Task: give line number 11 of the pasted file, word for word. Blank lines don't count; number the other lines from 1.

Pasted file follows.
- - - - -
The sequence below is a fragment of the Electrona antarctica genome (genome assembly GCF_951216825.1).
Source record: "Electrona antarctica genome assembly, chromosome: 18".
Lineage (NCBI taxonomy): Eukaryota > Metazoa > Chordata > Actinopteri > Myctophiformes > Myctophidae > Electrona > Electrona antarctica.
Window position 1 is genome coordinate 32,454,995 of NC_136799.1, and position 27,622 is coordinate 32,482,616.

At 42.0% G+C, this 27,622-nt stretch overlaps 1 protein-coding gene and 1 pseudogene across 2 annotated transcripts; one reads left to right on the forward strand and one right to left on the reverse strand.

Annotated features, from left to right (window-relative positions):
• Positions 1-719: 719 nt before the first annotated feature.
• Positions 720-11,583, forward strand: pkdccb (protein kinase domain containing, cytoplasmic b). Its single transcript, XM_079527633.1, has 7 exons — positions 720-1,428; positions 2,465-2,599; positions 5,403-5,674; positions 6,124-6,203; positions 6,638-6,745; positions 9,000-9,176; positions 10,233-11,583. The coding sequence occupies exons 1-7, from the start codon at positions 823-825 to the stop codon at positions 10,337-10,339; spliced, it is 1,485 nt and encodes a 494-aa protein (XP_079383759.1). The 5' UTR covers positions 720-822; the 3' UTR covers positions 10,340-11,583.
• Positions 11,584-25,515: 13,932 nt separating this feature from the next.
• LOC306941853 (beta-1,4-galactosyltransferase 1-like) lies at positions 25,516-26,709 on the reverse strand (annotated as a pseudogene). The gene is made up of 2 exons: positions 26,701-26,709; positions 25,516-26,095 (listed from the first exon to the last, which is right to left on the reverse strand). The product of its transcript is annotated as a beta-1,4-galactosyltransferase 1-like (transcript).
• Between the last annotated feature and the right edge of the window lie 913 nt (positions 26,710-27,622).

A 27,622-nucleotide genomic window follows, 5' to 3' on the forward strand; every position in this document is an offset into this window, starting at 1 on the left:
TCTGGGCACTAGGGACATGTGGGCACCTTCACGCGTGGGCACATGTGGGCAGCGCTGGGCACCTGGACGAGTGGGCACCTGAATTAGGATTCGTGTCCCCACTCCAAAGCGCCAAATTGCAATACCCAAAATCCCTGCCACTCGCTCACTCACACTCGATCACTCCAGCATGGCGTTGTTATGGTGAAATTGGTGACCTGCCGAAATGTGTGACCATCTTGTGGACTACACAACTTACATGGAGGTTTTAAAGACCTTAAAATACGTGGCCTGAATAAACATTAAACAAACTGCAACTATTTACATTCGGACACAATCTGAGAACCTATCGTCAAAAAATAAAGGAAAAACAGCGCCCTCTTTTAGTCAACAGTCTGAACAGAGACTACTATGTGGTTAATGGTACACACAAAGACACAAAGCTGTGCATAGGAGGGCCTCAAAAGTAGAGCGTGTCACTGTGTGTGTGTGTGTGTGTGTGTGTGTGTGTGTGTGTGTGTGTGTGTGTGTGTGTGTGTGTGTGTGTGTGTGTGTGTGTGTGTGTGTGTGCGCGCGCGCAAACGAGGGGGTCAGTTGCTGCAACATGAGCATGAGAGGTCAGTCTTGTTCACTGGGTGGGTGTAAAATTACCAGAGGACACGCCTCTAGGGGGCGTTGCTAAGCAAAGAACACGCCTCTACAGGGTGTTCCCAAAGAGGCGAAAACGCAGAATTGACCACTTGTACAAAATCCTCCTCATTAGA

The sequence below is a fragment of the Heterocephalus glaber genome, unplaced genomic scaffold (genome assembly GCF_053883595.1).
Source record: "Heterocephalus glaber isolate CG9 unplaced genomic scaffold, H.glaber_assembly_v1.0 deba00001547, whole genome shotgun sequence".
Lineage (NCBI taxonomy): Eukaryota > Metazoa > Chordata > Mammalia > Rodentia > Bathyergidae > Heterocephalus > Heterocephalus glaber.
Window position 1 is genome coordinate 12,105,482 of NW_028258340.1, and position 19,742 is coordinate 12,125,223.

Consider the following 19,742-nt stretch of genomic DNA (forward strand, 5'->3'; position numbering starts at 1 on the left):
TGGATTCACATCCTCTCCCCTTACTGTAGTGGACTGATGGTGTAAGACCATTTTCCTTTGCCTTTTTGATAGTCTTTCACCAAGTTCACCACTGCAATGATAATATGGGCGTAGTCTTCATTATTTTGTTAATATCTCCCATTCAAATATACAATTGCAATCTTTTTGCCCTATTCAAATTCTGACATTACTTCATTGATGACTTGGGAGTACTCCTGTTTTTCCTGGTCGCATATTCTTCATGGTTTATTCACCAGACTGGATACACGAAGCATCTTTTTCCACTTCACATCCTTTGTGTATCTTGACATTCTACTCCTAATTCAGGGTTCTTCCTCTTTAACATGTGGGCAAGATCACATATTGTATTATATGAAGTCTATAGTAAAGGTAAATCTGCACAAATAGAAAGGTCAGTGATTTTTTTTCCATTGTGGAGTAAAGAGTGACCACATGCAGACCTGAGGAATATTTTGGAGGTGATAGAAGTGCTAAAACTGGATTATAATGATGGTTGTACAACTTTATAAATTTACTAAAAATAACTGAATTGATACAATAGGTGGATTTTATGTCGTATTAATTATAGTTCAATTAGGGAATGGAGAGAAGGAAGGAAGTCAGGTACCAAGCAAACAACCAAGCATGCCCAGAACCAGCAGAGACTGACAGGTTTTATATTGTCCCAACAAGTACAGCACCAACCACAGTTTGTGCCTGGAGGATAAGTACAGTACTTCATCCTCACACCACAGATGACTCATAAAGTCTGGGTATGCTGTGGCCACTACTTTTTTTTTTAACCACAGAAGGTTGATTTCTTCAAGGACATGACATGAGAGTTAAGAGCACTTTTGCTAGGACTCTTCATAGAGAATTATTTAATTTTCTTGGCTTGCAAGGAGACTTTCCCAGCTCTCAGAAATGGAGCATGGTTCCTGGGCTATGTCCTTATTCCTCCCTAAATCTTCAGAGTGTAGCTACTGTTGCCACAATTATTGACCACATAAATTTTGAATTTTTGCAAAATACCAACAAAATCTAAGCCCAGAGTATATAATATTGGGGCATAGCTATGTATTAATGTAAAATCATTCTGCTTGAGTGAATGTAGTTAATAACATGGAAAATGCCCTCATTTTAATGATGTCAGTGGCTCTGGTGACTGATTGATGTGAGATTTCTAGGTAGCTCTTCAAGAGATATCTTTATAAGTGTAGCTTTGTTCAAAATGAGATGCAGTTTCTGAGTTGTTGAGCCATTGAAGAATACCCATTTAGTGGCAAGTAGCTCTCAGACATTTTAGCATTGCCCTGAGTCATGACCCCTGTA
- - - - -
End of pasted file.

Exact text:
• Between the last annotated feature and the right edge of the window lie 913 nt (positions 26,710-27,622).